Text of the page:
“As a nation, we have arrived at a place where we no longer control our own destiny,” O’Connell warned. “We find ourselves overwhelmingly dependent on a dwindling natural resource controlled by inimical foreign actors, under conditions of increasing competition. Oil . . . is now the source of our greatest vulnerability in terms of both national and economic security.”
“The facts are clear,” he continued. America’s growing importation of oil from unstable parts of the globe required Congress to be “proactive” and subsidize alternative technologies such as his company’s electric vehicles: “While one might argue (as some do) that policies such as the increase of domestic production (‘Drill, Baby, Drill’) can improve the basic equation of supply and demand in the short run, such measures are pitifully marginal in the global scheme,” O’Connell added. Etc., etc., etc.
O’Connell’s speech has not aged well, though it summarized what many right-thinking people believed at the time.
Actually, his jeremiad was already foreseeably wrong when he presented it: In North Dakota and Texas, far from Silicon Valley or Capitol Hill, the shale oil boom was underway. U.S. domestic production was edging higher: It averaged 5.6 million barrels per day in 2011, hit 9.8 million per day by the end of 2017, and will rise to 12.1 million by 2023, the IEA projects.
Rather than being at the mercy of foreign potentates, the United States may now be the world’s “swing” producer of crude. American independent producers, nimbler than the state-owned behemoths of the Middle East and Europe, can increase or decrease output rapidly in response to changing market signals.
We’re not at zero net imports — probably a meaningless goal in any case, given that crude oil is a fungible commodity — but booming domestic production gives Washington “strategic weapons once unthinkable,” according to a recent New York Times analysis. “The United States and its allies now have a supply cushion at a time when political turmoil in Venezuela, Libya and Nigeria is threatening to interrupt flows to markets.”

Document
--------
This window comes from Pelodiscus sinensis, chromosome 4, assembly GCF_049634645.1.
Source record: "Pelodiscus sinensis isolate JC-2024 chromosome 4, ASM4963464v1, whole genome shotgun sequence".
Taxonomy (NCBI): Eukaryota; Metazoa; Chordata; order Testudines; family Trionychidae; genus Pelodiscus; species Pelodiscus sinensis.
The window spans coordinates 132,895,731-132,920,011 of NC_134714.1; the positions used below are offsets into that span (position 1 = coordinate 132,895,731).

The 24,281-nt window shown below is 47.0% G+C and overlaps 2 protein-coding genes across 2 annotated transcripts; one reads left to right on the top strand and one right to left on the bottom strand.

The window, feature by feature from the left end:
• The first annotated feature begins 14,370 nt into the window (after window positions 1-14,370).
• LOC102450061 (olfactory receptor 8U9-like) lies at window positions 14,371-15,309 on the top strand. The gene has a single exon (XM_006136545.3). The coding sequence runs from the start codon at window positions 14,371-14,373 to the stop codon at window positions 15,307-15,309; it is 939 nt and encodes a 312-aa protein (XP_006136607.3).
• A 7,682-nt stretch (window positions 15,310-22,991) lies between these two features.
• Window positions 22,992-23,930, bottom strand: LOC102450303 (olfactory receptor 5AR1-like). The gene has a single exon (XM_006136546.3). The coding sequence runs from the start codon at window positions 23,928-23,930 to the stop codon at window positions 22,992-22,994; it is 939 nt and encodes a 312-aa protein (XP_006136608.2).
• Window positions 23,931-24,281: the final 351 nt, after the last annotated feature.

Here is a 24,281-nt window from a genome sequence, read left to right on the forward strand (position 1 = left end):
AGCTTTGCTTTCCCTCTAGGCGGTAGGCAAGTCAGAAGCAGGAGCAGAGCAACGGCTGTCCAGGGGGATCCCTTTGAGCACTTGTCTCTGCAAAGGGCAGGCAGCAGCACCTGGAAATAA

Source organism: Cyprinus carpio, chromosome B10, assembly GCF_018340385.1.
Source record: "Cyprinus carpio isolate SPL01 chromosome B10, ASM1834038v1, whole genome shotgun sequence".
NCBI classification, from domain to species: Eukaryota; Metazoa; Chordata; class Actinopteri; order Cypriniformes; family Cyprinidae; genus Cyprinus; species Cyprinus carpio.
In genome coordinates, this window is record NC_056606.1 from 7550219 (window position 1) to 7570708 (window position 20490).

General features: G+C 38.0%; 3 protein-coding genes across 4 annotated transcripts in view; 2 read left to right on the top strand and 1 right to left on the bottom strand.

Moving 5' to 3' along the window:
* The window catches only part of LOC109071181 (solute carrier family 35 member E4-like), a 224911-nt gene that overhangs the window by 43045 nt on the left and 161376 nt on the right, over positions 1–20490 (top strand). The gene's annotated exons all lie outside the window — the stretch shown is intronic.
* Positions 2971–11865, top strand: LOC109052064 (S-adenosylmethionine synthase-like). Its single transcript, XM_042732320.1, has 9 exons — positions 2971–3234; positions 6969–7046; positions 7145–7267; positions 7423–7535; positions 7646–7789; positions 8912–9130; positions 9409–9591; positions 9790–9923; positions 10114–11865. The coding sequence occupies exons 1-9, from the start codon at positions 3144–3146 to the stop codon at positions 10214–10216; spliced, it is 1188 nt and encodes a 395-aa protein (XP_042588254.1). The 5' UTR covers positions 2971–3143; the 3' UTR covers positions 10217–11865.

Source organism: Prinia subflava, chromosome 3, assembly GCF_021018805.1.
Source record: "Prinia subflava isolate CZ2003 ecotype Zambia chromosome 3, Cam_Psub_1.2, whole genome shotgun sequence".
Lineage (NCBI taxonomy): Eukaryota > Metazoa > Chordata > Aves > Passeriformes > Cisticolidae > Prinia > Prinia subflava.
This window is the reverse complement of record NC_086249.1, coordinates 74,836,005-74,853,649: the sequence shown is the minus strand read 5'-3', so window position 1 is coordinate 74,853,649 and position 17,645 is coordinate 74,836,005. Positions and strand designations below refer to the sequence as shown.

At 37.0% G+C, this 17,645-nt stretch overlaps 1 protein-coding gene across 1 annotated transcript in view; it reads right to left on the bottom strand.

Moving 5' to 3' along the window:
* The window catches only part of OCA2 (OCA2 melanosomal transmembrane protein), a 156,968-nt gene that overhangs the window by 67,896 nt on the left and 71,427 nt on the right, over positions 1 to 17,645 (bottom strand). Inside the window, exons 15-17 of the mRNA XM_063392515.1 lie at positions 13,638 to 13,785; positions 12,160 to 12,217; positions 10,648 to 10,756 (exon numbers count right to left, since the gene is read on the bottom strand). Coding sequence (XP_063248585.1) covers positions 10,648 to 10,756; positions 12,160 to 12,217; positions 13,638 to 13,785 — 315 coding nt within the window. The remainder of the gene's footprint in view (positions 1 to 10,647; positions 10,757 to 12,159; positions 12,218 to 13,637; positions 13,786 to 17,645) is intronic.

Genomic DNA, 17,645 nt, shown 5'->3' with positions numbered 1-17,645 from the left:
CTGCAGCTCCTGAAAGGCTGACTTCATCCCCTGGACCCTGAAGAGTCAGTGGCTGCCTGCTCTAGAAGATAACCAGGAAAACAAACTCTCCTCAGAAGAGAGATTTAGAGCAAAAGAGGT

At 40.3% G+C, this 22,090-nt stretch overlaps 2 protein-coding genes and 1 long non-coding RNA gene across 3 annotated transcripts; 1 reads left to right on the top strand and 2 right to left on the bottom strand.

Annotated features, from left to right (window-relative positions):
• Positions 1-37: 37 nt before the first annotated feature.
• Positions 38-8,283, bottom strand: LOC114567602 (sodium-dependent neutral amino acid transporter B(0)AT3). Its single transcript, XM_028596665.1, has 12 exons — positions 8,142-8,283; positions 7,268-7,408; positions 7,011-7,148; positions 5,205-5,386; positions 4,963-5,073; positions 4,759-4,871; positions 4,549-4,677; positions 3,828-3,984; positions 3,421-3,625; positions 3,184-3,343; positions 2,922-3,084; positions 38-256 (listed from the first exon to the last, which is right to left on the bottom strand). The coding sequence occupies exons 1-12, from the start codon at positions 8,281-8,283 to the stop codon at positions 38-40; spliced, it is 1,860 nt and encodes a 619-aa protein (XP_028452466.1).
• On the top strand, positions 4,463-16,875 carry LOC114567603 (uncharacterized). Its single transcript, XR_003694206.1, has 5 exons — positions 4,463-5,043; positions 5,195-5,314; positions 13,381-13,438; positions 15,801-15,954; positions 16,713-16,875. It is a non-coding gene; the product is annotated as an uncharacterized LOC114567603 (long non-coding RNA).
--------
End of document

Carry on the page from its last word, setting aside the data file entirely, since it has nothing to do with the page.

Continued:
During his 2006 “addicted to oil” State of the Union address , President George W. Bush bemoaned imports from unstable parts of the world and called for replacing 75 percent of Middle East oil imports by 2025. Well, in 2017, the U.S. imported approximately half as much oil from the Persian Gulf as it did in 2000; not too shabby. Overall, net imports accounted for 38 percent of U.S. consumption in November, down from 66 percent in 2007. The annual U.S. trade balance in fossil fuels improved by $233 billion as a result, according to the Wall Street Journal.
There are lessons here, beyond the obvious need for healthy skepticism about expert pronouncements, especially when the expert in question is talking his or her own book, as Tesla’s subsidy-seeking executive was in 2011.
Energy pessimists were right that less dependence on foreign oil, and the vagaries of the OPEC-manipulated global market, could be achieved through technological innovation; what they failed to grasp was that the very oil-price volatility that concerned them so much created a huge incentive for innovation in the oil patch.
Domestic crude production was not inherently “limited,” as O’Connell told Congress in 2011, it just needed a better mouse trap. Fracking was it.
Entrepreneurs broke the oil-import addiction, even though the main thing they intended to do was get rich.
The government policies — mandatory ethanol use in motor fuels; higher gas-mileage standards for cars — established in the Energy Independence and Security Act of 2007, which a Democratic Congress passed, the Republican Bush signed, and most Americans soon forgot, played a far smaller role.
This in no way changes the fact that fossil-fuel consumption poses serious risks to the environment, but that is a separate issue, which advocates have often combined with energy security for political reasons. Henceforth, environmentalists should make the case for reducing fossil-fuel use on its own green merits, rather than in tough-guy national-security terms.
That case can, indeed, be made, but the strongest version involves higher fuel taxes and other direct incentives to conserve, not wasteful subsidies to government-selected producers such as Tesla, or Iowa’s corn ethanol agro-industrial complex.
As for energy independence: It turns out we can drill our way there. The facts are clear.
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